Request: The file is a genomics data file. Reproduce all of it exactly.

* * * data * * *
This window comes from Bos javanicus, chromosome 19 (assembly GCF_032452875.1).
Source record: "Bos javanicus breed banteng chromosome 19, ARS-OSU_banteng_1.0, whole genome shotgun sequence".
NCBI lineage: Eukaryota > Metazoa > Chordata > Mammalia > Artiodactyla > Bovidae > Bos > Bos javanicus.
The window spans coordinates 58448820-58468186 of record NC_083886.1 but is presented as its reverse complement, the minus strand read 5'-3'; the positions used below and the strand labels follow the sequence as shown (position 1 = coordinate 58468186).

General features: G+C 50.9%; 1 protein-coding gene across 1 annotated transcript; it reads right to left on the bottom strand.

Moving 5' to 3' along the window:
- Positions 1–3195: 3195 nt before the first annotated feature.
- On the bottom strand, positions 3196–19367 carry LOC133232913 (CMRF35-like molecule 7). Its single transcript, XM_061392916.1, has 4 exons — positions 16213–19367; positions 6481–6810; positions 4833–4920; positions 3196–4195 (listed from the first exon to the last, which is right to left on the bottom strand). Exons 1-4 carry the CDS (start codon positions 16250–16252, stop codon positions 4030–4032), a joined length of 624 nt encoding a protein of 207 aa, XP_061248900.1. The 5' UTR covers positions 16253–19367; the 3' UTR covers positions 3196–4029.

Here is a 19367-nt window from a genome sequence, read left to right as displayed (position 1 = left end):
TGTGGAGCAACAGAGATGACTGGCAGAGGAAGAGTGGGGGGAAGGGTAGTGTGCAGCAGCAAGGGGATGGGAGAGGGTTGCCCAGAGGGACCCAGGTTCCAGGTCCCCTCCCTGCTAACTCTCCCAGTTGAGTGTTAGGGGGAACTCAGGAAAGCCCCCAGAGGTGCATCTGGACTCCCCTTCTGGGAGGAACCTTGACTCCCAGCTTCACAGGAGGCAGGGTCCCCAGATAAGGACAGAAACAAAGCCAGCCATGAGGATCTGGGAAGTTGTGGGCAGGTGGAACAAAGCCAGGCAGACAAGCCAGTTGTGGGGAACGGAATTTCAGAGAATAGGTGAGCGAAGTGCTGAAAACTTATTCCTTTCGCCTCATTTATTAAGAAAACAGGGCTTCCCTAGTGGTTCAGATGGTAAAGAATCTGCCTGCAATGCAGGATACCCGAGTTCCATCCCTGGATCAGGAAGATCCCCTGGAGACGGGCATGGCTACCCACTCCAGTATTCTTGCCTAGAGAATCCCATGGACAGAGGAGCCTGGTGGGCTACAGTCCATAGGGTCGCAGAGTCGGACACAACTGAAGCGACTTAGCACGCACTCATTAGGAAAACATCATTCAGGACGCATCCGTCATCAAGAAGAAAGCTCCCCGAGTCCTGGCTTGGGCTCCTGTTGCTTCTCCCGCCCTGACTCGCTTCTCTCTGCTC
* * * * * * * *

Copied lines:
This window comes from Bos javanicus, chromosome 19 (assembly GCF_032452875.1).
Source record: "Bos javanicus breed banteng chromosome 19, ARS-OSU_banteng_1.0, whole genome shotgun sequence".
NCBI lineage: Eukaryota > Metazoa > Chordata > Mammalia > Artiodactyla > Bovidae > Bos > Bos javanicus.
The window spans coordinates 58448820-58468186 of record NC_083886.1 but is presented as its reverse complement, the minus strand read 5'-3'; the positions used below and the strand labels follow the sequence as shown (position 1 = coordinate 58468186).

General features: G+C 50.9%; 1 protein-coding gene across 1 annotated transcript; it reads right to left on the bottom strand.

Moving 5' to 3' along the window:
- Positions 1–3195: 3195 nt before the first annotated feature.
- On the bottom strand, positions 3196–19367 carry LOC133232913 (CMRF35-like molecule 7). Its single transcript, XM_061392916.1, has 4 exons — positions 16213–19367; positions 6481–6810; positions 4833–4920; positions 3196–4195 (listed from the first exon to the last, which is right to left on the bottom strand). Exons 1-4 carry the CDS (start codon positions 16250–16252, stop codon positions 4030–4032), a joined length of 624 nt encoding a protein of 207 aa, XP_061248900.1. The 5' UTR covers positions 16253–19367; the 3' UTR covers positions 3196–4029.

Here is a 19367-nt window from a genome sequence, read left to right as displayed (position 1 = left end):
TGTGGAGCAACAGAGATGACTGGCAGAGGAAGAGTGGGGGGAAGGGTAGTGTGCAGCAGCAAGGGGATGGGAGAGGGTTGCCCAGAGGGACCCAGGTTCCAGGTCCCCTCCCTGCTAACTCTCCCAGTTGAGTGTTAGGGGGAACTCAGGAAAGCCCCCAGAGGTGCATCTGGACTCCCCTTCTGGGAGGAACCTTGACTCCCAGCTTCACAGGAGGCAGGGTCCCCAGATAAGGACAGAAACAAAGCCAGCCATGAGGATCTGGGAAGTTGTGGGCAGGTGGAACAAAGCCAGGCAGACAAGCCAGTTGTGGGGAACGGAATTTCAGAGAATAGGTGAGCGAAGTGCTGAAAACTTATTCCTTTCGCCTCATTTATTAAGAAAACAGGGCTTCCCTAGTGGTTCAGATGGTAAAGAATCTGCCTGCAATGCAGGATACCCGAGTTCCATCCCTGGATCAGGAAGATCCCCTGGAGACGGGCATGGCTACCCACTCCAGTATTCTTGCCTAGAGAATCCCATGGACAGAGGAGCCTGGTGGGCTACAGTCCATAGGGTCGCAGAGTCGGACACAACTGAAGCGACTTAGCACGCACTCATTAGGAAAACATCATTCAGGACGCATCCGTCATCAAGAAGAAAGCTCCCCGAGTCCTGGCTTGGGCTCCTGTTGCTTCTCCCGCCCTGACTCGCTTCTCTCTGCTC